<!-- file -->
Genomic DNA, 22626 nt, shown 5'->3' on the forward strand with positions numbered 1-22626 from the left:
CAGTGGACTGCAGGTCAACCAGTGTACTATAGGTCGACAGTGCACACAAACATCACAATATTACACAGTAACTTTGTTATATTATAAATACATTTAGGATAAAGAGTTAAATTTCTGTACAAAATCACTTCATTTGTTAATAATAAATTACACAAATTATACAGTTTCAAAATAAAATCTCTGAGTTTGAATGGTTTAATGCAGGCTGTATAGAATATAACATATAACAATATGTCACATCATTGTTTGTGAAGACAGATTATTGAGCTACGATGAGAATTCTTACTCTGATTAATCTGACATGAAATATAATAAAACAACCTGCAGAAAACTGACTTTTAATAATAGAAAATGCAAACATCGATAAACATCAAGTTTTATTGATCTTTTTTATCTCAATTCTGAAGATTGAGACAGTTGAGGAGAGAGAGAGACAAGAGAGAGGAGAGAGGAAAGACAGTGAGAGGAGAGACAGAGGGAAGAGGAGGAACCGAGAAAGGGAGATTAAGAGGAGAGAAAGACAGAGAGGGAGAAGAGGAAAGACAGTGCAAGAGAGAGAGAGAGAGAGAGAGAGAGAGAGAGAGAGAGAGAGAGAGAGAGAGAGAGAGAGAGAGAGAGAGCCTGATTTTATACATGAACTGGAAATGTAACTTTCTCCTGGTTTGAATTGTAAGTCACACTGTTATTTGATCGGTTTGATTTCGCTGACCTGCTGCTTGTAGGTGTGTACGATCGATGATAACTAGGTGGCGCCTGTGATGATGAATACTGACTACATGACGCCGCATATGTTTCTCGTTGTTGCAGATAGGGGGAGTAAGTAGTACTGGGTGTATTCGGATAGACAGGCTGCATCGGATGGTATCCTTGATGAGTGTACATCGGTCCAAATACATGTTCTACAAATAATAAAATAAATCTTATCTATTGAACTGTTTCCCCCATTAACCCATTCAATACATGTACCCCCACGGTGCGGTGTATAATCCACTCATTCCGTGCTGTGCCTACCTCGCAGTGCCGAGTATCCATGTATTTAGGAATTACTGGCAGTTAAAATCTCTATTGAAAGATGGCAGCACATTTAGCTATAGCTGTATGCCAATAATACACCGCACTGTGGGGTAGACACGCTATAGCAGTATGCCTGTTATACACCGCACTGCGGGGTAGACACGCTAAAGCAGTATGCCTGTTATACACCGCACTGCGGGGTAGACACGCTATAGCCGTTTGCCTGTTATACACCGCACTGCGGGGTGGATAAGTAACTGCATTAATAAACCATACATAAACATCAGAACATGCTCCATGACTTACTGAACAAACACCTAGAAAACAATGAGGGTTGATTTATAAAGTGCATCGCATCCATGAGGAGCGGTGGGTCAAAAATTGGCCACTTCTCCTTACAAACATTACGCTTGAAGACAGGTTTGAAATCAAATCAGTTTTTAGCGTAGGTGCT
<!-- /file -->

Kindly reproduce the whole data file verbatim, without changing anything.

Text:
Genomic DNA, 22626 nt, shown 5'->3' on the forward strand with positions numbered 1-22626 from the left:
CAGTGGACTGCAGGTCAACCAGTGTACTATAGGTCGACAGTGCACACAAACATCACAATATTACACAGTAACTTTGTTATATTATAAATACATTTAGGATAAAGAGTTAAATTTCTGTACAAAATCACTTCATTTGTTAATAATAAATTACACAAATTATACAGTTTCAAAATAAAATCTCTGAGTTTGAATGGTTTAATGCAGGCTGTATAGAATATAACATATAACAATATGTCACATCATTGTTTGTGAAGACAGATTATTGAGCTACGATGAGAATTCTTACTCTGATTAATCTGACATGAAATATAATAAAACAACCTGCAGAAAACTGACTTTTAATAATAGAAAATGCAAACATCGATAAACATCAAGTTTTATTGATCTTTTTTATCTCAATTCTGAAGATTGAGACAGTTGAGGAGAGAGAGAGACAAGAGAGAGGAGAGAGGAAAGACAGTGAGAGGAGAGACAGAGGGAAGAGGAGGAACCGAGAAAGGGAGATTAAGAGGAGAGAAAGACAGAGAGGGAGAAGAGGAAAGACAGTGCAAGAGAGAGAGAGAGAGAGAGAGAGAGAGAGAGAGAGAGAGAGAGAGAGAGAGAGAGAGAGAGAGAGAGAGCCTGATTTTATACATGAACTGGAAATGTAACTTTCTCCTGGTTTGAATTGTAAGTCACACTGTTATTTGATCGGTTTGATTTCGCTGACCTGCTGCTTGTAGGTGTGTACGATCGATGATAACTAGGTGGCGCCTGTGATGATGAATACTGACTACATGACGCCGCATATGTTTCTCGTTGTTGCAGATAGGGGGAGTAAGTAGTACTGGGTGTATTCGGATAGACAGGCTGCATCGGATGGTATCCTTGATGAGTGTACATCGGTCCAAATACATGTTCTACAAATAATAAAATAAATCTTATCTATTGAACTGTTTCCCCCATTAACCCATTCAATACATGTACCCCCACGGTGCGGTGTATAATCCACTCATTCCGTGCTGTGCCTACCTCGCAGTGCCGAGTATCCATGTATTTAGGAATTACTGGCAGTTAAAATCTCTATTGAAAGATGGCAGCACATTTAGCTATAGCTGTATGCCAATAATACACCGCACTGTGGGGTAGACACGCTATAGCAGTATGCCTGTTATACACCGCACTGCGGGGTAGACACGCTAAAGCAGTATGCCTGTTATACACCGCACTGCGGGGTAGACACGCTATAGCCGTTTGCCTGTTATACACCGCACTGCGGGGTGGATAAGTAACTGCATTAATAAACCATACATAAACATCAGAACATGCTCCATGACTTACTGAACAAACACCTAGAAAACAATGAGGGTTGATTTATAAAGTGCATCGCATCCATGAGGAGCGGTGGGTCAAAAATTGGCCACTTCTCCTTACAAACATTACGCTTGAAGACAGGTTTGAAATCAAATCAGTTTTTAGCGTAGGTGCT